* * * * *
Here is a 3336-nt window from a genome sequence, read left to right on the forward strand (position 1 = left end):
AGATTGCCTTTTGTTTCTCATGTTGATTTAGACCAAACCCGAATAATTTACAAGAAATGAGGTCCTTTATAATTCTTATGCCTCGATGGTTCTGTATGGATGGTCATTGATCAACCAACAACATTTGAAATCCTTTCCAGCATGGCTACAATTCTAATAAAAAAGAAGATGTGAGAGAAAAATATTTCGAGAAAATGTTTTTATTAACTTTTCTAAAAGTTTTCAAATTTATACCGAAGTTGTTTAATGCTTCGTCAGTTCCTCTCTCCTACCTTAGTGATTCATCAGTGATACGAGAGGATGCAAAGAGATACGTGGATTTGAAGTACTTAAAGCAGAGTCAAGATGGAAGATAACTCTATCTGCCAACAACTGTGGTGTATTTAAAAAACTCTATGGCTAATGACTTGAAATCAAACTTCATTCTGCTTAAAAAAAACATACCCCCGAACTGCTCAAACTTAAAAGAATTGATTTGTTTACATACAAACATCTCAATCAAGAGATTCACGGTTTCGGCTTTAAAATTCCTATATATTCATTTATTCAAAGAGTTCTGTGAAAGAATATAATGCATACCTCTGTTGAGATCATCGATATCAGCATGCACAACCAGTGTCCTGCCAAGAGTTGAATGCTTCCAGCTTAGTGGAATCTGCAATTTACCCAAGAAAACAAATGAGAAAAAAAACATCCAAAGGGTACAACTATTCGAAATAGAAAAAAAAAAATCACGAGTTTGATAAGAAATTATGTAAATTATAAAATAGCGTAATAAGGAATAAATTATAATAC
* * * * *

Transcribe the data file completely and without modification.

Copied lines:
Here is a 3336-nt window from a genome sequence, read left to right on the forward strand (position 1 = left end):
AGATTGCCTTTTGTTTCTCATGTTGATTTAGACCAAACCCGAATAATTTACAAGAAATGAGGTCCTTTATAATTCTTATGCCTCGATGGTTCTGTATGGATGGTCATTGATCAACCAACAACATTTGAAATCCTTTCCAGCATGGCTACAATTCTAATAAAAAAGAAGATGTGAGAGAAAAATATTTCGAGAAAATGTTTTTATTAACTTTTCTAAAAGTTTTCAAATTTATACCGAAGTTGTTTAATGCTTCGTCAGTTCCTCTCTCCTACCTTAGTGATTCATCAGTGATACGAGAGGATGCAAAGAGATACGTGGATTTGAAGTACTTAAAGCAGAGTCAAGATGGAAGATAACTCTATCTGCCAACAACTGTGGTGTATTTAAAAAACTCTATGGCTAATGACTTGAAATCAAACTTCATTCTGCTTAAAAAAAACATACCCCCGAACTGCTCAAACTTAAAAGAATTGATTTGTTTACATACAAACATCTCAATCAAGAGATTCACGGTTTCGGCTTTAAAATTCCTATATATTCATTTATTCAAAGAGTTCTGTGAAAGAATATAATGCATACCTCTGTTGAGATCATCGATATCAGCATGCACAACCAGTGTCCTGCCAAGAGTTGAATGCTTCCAGCTTAGTGGAATCTGCAATTTACCCAAGAAAACAAATGAGAAAAAAAACATCCAAAGGGTACAACTATTCGAAATAGAAAAAAAAAAATCACGAGTTTGATAAGAAATTATGTAAATTATAAAATAGCGTAATAAGGAATAAATTATAATAC